Despite her initial fear of the angel.  And despite the history of her immediate and tumultuous past.

In the years preceding the birth of Jesus, when Mary was a very young girl, the political climate of Israel was at a boiling point.  The Romans had taken over the country many, many  years before.  It was during a particularly strident rebellion by the Jewish people after the death of King Herod the Great, that the Roman governor from the neighboring country of Syria, Varus, brought four legions of his armies into Mary’s land to squelch the uprising of Jewish resisters against the Roman occupiers.  We know that Varus burned the entire city of Sepphoris which is just a few miles or so (about an hour plus walk) from Mary’s Nazareth.  Varus killed over two thousand people and reduced the rest of the inhabitants to slavery.   Put on the defensive in order to safeguard priestly families against illegitimate sons, Jewish law required that young women whose towns had been destroyed under siege lost the right to marry into any priestly family.   In all the devastation, who could be sure that any young woman had escaped a Roman soldier unmolested?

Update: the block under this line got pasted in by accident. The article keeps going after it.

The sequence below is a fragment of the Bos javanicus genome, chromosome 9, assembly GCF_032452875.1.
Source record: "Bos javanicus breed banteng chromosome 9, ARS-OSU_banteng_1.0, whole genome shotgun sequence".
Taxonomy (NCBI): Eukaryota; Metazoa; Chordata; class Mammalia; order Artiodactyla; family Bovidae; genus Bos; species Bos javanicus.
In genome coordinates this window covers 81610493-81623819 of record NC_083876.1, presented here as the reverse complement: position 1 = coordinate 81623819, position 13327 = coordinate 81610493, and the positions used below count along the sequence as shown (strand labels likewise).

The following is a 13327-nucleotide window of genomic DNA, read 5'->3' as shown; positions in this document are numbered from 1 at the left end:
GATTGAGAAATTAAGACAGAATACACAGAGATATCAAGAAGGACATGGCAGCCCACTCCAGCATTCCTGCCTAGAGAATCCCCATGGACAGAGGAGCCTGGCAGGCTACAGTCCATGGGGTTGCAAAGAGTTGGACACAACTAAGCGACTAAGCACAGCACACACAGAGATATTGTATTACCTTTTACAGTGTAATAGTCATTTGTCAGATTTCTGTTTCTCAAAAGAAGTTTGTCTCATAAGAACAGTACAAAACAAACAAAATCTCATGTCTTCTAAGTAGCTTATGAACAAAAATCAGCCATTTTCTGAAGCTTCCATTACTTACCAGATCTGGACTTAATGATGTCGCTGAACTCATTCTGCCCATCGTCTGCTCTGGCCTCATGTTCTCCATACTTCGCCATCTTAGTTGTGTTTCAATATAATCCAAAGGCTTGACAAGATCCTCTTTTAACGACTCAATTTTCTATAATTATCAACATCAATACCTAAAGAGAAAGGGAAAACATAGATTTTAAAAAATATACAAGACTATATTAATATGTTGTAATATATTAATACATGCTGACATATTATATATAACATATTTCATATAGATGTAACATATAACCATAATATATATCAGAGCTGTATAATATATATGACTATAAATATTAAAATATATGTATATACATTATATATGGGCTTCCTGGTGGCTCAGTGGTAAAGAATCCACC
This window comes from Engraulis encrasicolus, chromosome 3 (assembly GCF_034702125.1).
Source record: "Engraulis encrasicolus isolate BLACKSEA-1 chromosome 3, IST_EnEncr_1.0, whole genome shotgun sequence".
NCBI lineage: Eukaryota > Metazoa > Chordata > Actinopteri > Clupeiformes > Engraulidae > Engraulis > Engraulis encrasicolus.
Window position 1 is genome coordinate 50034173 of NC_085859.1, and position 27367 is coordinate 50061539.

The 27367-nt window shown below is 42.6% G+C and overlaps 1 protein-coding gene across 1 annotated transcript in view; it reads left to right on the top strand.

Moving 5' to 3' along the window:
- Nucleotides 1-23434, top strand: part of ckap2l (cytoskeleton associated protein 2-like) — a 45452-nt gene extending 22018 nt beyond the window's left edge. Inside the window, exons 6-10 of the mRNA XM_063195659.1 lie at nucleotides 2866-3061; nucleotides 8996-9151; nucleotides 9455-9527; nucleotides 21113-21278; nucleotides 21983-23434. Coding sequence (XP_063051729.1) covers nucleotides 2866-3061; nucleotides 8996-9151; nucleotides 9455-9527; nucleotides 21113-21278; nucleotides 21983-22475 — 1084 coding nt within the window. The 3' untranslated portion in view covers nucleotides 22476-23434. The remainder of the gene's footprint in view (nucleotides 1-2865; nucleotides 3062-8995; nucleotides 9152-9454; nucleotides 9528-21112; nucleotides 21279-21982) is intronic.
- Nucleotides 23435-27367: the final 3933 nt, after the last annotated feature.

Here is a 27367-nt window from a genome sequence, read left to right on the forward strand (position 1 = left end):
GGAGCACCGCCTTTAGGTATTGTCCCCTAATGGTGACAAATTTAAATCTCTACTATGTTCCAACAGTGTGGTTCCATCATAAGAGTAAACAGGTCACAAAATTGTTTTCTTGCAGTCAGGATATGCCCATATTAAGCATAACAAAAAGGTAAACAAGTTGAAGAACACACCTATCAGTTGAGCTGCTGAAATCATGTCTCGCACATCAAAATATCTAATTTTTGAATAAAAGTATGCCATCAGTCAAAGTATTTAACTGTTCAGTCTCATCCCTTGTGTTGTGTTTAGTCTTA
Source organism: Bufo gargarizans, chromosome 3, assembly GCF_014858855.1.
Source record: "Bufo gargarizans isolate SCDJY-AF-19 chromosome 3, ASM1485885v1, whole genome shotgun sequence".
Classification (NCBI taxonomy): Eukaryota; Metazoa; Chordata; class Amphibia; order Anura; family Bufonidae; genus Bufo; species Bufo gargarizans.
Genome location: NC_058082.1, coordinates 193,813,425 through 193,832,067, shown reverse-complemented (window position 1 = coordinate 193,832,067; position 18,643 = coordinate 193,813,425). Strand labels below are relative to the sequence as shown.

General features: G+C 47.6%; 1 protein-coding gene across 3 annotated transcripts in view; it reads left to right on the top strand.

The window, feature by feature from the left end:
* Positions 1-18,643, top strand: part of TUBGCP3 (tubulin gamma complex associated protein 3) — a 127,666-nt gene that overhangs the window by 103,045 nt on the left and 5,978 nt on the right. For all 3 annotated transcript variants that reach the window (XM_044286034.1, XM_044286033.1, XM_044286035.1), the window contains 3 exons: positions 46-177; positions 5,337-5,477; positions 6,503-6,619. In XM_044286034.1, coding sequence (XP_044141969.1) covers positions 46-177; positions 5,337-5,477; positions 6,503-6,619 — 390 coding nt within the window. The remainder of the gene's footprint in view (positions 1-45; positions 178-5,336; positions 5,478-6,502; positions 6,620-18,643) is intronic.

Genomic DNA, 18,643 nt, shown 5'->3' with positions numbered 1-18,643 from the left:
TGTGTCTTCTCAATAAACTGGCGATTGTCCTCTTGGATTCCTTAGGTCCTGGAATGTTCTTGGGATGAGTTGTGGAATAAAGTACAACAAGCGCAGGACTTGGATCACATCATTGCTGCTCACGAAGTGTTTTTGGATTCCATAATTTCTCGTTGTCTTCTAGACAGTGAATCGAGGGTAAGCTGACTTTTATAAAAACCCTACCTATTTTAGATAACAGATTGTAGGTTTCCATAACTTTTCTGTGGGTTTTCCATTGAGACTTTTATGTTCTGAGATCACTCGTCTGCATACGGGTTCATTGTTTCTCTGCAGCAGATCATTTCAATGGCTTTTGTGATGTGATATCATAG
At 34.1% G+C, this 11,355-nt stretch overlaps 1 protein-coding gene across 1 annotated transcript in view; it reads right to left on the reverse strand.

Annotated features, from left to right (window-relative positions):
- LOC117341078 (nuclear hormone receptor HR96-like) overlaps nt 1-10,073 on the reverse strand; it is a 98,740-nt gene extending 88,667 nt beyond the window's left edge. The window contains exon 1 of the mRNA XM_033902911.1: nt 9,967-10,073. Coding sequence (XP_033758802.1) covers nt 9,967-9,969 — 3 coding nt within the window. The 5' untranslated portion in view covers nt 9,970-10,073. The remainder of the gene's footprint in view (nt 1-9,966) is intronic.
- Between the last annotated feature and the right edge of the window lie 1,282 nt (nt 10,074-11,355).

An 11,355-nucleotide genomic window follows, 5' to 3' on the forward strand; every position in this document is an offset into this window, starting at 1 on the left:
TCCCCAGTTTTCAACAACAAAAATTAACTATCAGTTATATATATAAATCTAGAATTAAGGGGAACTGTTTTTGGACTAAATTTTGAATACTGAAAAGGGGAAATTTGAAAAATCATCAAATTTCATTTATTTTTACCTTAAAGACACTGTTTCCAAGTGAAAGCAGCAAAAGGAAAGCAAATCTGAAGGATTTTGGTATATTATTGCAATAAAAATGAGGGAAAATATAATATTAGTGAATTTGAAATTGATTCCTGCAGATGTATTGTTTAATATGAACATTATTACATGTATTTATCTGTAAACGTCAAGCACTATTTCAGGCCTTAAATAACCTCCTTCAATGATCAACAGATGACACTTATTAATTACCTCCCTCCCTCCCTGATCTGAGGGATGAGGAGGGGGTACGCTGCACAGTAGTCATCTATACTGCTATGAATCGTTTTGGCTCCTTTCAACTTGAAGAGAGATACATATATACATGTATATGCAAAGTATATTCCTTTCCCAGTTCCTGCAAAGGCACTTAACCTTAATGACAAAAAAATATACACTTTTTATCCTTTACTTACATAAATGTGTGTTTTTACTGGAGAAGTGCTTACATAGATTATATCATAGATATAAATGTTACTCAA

These historic events would have had an enormous impact on the family of the young Mary.  We may never know if Nazareth was also part of the siege of Sepphoris, as it probably was, but not mentioned in any historian’s report because it was simply not worth reporting since Nazareth was a back-woods Galilean village and not a big Hellenized “city” like its close neighbor.*

When the archangel Gabriel comes to Nazareth, in the face of overwhelming social and political turmoil, Mary reacts with calm and aplomb.  Who knows what kind of fear she was feeling?  (Don’t be afraid, Mary, the angel assures her.)  All I know is that the Gospel writer Luke tells us that Mary said “yes” to the Angel of God.  She said “Yes” to bearing the Messiah.  Mary said “yes” despite the fact that her possible connection as a bride to a priestly family (made all the more suspect if Nazareth had been through a similar siege as Sepphoris) would essentially be annihilated if she was found to be pregnant.   She knew full well that any young woman from a priestly family from a town subjected to a siege by the Romans AND found to be pregnant would certainly be forever an outcast.  As would her son.